How is the average “business expert, business analyst, consultant, and other app imagineer” going to get on with Project Siena? That is the question; and in the current preview I’d guess they will be flummoxed and go straight back to Excel or Access, though I would love to be proved wrong.

It looks like a lot of work has gone into this though, and no doubt better documentation and enhanced features are on the way.

ComponentOne’s TouchToolkit for Windows Forms: another approach to the Windows tablet problem

Software component vendor ComponentOne has released Studio Enterprise 2013 v2.5, the latest in its suite of components, with support for Windows 8.1 and Visual Studio 2013.

The piece that caught my eye is the TouchToolkit for Windows Forms.


Here’s the problem. The Windows desktop is poor with touch control, which is why Microsoft created Windows 8 with its alternate, touch-friendly Windows Runtime platform. However users are resistant to the changed user interface, and it does not help with existing desktop apps.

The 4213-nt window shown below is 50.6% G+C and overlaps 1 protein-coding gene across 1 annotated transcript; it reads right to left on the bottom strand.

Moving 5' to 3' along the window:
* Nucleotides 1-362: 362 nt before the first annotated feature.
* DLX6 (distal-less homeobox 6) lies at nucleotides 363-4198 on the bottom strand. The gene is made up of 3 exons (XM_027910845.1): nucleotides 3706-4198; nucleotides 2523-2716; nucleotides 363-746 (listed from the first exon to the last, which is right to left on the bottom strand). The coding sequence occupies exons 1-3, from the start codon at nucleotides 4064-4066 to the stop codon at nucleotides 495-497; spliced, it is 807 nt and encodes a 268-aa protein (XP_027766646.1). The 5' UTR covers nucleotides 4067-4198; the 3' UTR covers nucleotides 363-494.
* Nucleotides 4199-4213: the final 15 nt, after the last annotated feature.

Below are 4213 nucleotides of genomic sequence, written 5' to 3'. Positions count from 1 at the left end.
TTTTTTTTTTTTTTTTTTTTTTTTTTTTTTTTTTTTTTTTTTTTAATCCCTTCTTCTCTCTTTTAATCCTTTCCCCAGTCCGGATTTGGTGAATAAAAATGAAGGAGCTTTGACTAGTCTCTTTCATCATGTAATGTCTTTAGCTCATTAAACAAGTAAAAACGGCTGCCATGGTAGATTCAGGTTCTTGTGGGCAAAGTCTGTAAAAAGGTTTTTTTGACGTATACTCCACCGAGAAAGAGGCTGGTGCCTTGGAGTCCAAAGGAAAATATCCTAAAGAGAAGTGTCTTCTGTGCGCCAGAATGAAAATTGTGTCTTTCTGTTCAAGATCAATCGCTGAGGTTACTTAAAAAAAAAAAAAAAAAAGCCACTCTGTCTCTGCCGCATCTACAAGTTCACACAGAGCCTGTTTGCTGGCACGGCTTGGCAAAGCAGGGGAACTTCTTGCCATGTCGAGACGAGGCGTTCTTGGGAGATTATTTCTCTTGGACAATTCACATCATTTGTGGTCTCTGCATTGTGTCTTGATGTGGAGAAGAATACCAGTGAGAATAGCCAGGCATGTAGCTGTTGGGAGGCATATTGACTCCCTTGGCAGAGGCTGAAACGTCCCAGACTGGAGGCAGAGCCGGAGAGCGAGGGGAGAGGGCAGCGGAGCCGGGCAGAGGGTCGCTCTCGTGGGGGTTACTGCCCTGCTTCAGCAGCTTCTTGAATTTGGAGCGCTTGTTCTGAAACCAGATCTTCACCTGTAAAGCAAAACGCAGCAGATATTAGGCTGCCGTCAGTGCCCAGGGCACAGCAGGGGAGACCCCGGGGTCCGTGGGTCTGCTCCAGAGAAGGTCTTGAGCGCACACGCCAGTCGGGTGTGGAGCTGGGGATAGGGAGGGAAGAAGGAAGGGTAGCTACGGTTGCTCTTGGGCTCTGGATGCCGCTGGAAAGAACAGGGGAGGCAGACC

Developers are also faced with a question of simple mathematics. Develop a Windows 8 Store app, get a market of x. Develop a Windows desktop app, get a market of many times x, since Windows 8 can run desktop apps, but Windows 7 cannot run Store apps.

Embarcadero approached this problem with a framework called Metropolis, for Delphi and RAD Studio. It builds apps that mimic the Windows Runtime look and feel, but which are actually desktop apps. Of course they do not run on Windows RT, the ARM version. It is a confusing solution in my opinion, leading users into what Martin Fowler calls the Uncanny Valley, where stuff works almost but not quite how you expect.